In 3F–1 pupils learnt how fractions act as operators on a whole. Now they must learn to evaluate the outcome of that operation, for unit fractions of quantities, and connect this to what they already know about dividing quantities into equal parts using known division facts.
In year 3, pupils learn the 5, 10, 2, 4 and 8 multiplication tables, so examples in this criterion should be restricted to finding 1/5, 1/10, 1/2, 1/4 or 1/8 of quantities. This allows pupils to focus on the underlying concepts instead of on calculation. Pupils should begin by working with concrete resources or diagrams representing sets. As in 3F–1, they should identify the whole, the number of equal parts, and the size of each part relative to the whole written as a unit fraction. They should then extend their description to quantify the number of items in a part, and connect this to the unit-fraction operator.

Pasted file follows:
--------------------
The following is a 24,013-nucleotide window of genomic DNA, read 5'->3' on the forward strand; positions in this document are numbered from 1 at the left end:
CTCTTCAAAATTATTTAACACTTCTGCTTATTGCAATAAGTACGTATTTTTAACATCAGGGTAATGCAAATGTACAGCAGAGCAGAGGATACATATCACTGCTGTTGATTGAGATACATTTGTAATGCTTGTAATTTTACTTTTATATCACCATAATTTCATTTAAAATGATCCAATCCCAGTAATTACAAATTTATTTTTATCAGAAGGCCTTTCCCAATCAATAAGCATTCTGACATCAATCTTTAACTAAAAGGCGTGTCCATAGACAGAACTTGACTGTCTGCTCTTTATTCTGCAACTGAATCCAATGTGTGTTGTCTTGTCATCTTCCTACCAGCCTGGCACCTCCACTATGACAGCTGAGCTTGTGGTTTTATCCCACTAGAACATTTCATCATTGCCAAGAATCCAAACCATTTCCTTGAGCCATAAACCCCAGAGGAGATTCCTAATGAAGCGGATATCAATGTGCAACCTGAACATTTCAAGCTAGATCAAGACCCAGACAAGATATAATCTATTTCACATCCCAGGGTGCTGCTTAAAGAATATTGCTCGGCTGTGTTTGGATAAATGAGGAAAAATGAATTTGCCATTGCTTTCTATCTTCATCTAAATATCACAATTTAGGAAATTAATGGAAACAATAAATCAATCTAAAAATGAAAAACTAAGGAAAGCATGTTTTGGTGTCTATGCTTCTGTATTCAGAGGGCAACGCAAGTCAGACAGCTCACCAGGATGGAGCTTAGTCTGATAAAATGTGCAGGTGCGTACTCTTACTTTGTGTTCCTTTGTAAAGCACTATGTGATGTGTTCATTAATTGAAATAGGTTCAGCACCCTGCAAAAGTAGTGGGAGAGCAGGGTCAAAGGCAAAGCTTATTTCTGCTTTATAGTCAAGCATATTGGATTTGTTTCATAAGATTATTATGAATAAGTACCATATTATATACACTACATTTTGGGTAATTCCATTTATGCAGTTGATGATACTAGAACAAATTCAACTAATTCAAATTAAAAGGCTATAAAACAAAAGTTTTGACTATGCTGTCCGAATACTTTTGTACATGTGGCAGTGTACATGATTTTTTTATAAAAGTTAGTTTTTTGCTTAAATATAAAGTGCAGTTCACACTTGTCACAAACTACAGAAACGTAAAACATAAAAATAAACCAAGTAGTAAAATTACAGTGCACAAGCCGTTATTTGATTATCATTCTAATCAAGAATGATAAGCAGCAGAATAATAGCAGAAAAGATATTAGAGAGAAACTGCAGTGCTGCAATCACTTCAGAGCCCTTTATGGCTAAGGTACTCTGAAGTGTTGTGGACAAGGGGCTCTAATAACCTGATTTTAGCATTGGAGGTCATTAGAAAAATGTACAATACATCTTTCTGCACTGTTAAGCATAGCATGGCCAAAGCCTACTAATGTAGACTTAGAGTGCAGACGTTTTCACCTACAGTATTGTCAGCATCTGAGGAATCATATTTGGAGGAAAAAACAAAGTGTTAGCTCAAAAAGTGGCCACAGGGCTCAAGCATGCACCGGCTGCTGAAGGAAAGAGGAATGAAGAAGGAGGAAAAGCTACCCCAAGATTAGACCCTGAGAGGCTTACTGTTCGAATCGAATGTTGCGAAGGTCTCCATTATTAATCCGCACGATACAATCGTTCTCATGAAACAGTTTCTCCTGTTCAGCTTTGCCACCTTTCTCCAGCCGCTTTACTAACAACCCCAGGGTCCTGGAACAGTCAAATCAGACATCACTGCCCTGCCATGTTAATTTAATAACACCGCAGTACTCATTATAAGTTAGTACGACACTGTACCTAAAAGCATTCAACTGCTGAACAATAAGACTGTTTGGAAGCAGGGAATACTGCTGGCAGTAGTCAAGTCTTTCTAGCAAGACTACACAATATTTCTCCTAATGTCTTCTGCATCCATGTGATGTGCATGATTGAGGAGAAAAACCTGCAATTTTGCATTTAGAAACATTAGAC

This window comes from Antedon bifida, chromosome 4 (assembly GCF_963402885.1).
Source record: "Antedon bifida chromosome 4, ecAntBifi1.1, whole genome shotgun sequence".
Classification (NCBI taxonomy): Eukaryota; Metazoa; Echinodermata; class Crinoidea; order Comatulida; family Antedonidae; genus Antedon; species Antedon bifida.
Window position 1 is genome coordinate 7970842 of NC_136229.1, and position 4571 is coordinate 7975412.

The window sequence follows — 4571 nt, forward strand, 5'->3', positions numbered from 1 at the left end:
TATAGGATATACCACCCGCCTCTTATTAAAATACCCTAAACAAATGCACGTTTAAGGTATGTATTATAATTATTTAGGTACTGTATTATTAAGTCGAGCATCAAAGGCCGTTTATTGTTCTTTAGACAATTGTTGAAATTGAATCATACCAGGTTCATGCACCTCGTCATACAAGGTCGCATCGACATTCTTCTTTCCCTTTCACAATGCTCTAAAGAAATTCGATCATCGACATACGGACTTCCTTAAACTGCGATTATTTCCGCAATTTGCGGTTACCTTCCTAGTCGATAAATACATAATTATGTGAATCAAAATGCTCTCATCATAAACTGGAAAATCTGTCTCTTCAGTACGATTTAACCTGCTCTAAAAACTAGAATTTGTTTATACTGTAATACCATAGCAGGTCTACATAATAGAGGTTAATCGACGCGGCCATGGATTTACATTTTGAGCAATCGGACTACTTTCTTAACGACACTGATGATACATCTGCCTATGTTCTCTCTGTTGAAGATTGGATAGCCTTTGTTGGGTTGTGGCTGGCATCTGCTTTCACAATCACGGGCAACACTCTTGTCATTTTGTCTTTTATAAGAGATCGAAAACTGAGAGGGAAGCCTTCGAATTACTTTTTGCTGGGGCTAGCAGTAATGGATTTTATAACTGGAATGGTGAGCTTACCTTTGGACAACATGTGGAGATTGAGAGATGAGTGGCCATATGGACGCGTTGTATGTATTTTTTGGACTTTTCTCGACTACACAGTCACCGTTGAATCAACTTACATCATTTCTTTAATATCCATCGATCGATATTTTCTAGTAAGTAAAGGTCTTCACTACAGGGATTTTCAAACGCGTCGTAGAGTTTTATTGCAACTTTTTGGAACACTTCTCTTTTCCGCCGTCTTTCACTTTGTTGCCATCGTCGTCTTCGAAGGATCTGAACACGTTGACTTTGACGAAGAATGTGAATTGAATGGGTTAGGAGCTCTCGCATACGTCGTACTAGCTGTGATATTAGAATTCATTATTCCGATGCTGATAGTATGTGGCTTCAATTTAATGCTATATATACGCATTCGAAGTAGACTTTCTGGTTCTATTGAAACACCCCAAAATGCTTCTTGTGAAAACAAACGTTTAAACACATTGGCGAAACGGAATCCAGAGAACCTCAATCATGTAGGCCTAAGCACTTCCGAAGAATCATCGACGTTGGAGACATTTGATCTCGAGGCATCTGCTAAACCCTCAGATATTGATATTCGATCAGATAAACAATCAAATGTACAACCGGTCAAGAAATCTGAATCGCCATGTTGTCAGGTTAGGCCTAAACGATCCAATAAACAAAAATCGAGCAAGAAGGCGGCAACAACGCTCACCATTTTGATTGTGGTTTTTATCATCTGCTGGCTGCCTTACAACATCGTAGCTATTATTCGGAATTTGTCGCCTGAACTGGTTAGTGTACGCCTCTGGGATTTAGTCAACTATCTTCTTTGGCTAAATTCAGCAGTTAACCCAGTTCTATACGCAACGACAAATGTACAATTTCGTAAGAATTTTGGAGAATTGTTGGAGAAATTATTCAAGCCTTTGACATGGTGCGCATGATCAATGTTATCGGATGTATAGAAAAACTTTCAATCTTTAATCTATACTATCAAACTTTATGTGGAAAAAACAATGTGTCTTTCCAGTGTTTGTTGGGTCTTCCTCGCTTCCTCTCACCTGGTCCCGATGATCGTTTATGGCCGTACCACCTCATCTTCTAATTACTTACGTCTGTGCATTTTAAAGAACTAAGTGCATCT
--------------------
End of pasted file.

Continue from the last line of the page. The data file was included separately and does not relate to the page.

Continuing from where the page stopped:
“The whole is 12 oranges. The whole is divided into 4 equal parts.”
“Each part is 1/4 of the whole. 1/4 of 12 oranges is 3 oranges.”
Once pupils can confidently and accurately describe situations where the value of a part is visible, they should learn to calculate the value of a part when it cannot be seen. Bar models are a useful representation here. Pupils should calculate the size of the parts using known division facts, initially with no reference to unit fractions. This is partitive division (3MD–1). Then pupils should make the link between partitive division and finding a fraction of a quantity. They should understand that the situations are the same because both involve dividing a whole into a given number of equal parts. Pupils must understand that, therefore, division facts can be used to find a unit fraction of a quantity.
“To find of 1/5, we divide 15 into 5 equal parts.”
“15 divided by 5 is equal to 3, so 1/5 of 15 is equal to 3.”